4. They pretend to offer live streaming of big events, such as the Olympics or other popular sporting events. Often they attach a link to a posted story about the event that is on Facebook. However, when the included links are clicked, a request for personal information appears claiming the video cannot play until they are entered.
Avoid these scams by not clicking links or putting information into any form that appears as a result of clicking links. If you need to reach your financial institution or other organization for any kind of support, contact them directly using information from their website that you have previously bookmarked. Alternately, type the name of the site into the browser manually.

View any comment posted in social media that claims to help you or offer you something sensational with suspicion. If you want to stream an event, go to the website of a well-known and trusted source to get there, such as the major sports broadcasting companies, media outlets, or television networks.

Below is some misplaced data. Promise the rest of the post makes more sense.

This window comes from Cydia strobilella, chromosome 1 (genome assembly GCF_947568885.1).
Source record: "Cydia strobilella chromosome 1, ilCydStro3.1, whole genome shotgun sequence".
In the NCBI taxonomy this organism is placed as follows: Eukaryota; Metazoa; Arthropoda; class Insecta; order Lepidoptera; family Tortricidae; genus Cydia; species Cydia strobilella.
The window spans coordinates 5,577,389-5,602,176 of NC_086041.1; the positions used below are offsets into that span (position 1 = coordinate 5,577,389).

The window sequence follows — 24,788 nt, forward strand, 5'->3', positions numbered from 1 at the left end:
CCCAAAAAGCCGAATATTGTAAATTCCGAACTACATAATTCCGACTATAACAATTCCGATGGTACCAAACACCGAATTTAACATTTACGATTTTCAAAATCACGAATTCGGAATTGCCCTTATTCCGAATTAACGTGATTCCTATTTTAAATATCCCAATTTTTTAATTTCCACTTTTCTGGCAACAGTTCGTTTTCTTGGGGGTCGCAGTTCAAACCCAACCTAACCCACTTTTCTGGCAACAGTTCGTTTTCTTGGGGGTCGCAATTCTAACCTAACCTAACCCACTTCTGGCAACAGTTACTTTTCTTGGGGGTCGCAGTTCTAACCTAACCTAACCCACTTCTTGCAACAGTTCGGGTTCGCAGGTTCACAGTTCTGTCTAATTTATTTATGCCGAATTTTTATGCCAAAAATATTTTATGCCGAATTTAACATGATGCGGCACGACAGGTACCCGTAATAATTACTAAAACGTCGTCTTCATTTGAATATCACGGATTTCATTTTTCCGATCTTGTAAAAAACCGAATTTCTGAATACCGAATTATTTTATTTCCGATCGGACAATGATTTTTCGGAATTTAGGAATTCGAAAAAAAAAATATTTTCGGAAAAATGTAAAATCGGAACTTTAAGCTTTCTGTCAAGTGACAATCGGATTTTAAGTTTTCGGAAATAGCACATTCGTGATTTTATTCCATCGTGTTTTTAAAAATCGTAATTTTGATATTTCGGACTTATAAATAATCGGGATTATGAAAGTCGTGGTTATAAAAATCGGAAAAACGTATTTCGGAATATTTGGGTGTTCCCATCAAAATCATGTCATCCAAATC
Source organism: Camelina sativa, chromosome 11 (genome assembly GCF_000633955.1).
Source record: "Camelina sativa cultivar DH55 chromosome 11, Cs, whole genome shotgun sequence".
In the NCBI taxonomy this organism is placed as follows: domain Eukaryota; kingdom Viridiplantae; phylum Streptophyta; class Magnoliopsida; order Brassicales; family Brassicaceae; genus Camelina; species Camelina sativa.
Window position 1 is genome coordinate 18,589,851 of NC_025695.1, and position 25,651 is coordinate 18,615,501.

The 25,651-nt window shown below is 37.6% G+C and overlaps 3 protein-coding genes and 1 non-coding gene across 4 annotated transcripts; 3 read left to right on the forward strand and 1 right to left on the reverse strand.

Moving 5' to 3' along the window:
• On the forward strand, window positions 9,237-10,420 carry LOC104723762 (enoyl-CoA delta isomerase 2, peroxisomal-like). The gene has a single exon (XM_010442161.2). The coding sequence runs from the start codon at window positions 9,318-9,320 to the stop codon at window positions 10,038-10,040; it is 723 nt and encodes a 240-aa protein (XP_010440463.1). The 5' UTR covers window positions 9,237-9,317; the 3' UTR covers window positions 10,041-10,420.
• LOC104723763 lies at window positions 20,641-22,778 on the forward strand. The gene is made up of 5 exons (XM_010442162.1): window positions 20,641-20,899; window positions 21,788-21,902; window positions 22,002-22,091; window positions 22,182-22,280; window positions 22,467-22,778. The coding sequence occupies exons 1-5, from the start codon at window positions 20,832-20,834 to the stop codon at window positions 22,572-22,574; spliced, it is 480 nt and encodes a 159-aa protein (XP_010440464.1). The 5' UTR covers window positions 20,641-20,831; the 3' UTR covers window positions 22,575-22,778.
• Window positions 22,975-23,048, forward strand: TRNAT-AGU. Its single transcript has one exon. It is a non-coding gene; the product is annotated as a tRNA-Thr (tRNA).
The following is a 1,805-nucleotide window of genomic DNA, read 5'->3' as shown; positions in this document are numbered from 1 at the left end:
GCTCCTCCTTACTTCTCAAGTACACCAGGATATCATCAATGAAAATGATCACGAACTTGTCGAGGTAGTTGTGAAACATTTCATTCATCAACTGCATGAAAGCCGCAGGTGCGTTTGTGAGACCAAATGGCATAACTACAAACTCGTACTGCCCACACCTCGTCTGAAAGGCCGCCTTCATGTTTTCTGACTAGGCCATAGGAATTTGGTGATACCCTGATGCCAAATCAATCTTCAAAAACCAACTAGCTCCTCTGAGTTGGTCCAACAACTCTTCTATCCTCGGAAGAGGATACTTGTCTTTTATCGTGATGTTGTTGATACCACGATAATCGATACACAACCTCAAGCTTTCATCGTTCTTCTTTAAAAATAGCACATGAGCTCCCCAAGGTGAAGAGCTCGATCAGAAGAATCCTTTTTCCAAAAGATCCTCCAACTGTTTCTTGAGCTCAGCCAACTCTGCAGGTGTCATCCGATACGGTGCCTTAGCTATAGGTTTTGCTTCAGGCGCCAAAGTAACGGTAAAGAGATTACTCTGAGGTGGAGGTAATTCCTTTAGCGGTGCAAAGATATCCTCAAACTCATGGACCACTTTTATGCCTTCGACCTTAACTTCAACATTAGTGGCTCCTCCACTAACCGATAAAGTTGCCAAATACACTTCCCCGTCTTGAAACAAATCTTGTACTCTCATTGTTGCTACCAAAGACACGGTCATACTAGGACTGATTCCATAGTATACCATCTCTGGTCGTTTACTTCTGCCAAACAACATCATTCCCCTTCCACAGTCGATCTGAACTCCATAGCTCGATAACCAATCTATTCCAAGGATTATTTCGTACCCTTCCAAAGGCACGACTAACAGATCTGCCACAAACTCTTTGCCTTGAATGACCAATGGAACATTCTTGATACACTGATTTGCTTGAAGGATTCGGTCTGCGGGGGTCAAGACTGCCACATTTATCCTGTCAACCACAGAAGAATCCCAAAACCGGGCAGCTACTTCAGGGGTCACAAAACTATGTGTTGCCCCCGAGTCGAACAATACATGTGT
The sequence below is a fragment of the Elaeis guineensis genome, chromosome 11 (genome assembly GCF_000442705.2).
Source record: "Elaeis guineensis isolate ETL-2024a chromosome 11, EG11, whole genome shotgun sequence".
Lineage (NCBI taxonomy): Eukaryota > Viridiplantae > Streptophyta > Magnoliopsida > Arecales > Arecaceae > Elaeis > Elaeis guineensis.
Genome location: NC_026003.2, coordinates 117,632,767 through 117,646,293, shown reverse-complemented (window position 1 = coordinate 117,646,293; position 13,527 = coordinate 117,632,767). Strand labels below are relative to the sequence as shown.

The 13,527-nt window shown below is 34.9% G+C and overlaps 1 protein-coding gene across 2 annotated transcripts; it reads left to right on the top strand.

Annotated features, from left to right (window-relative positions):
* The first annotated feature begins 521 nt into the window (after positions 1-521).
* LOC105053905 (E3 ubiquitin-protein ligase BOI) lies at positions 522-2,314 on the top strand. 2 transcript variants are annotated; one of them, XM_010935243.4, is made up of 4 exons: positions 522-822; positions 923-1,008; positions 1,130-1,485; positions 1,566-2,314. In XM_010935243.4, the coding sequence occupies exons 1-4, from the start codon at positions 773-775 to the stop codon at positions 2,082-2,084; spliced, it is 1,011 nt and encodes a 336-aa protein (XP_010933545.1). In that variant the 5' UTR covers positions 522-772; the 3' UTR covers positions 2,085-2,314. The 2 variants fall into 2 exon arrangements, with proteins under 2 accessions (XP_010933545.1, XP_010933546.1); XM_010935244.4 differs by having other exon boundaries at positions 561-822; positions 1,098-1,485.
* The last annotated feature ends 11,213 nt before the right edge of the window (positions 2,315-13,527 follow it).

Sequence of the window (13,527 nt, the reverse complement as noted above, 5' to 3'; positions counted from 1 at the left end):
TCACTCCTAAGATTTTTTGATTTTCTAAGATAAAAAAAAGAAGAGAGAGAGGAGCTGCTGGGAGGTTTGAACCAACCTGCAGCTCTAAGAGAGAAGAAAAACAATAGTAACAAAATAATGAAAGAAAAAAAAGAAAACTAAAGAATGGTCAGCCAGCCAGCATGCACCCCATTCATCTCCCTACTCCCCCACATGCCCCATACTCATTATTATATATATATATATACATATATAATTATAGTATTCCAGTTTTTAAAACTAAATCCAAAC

Use apps that are downloaded from the official app stores for your devices. These are typically put under additional scrutiny for security before being allowed into the app stores. Sideloading, downloading apps from places other than the app stores is not recommended because it introduces additional risk of executing malware on your devices.

As always, make sure all internet-connected devices have anti-malware installed and it is kept updated. Also, keep all your software and operating systems updated with the latest critical and security patches. While these actions don't guarantee malware won't be installed or a vulnerability won't be exploited, they reduce your risk significantly and it's worth the relatively small effort versus dealing with malware.
© Copyright 2016 Stickley on Security

Fun Money Fact
U.S. paper money is not paper. It's cloth. In Ben Franklin's day, people repaired torn bills with a needle and thread.  - See more at: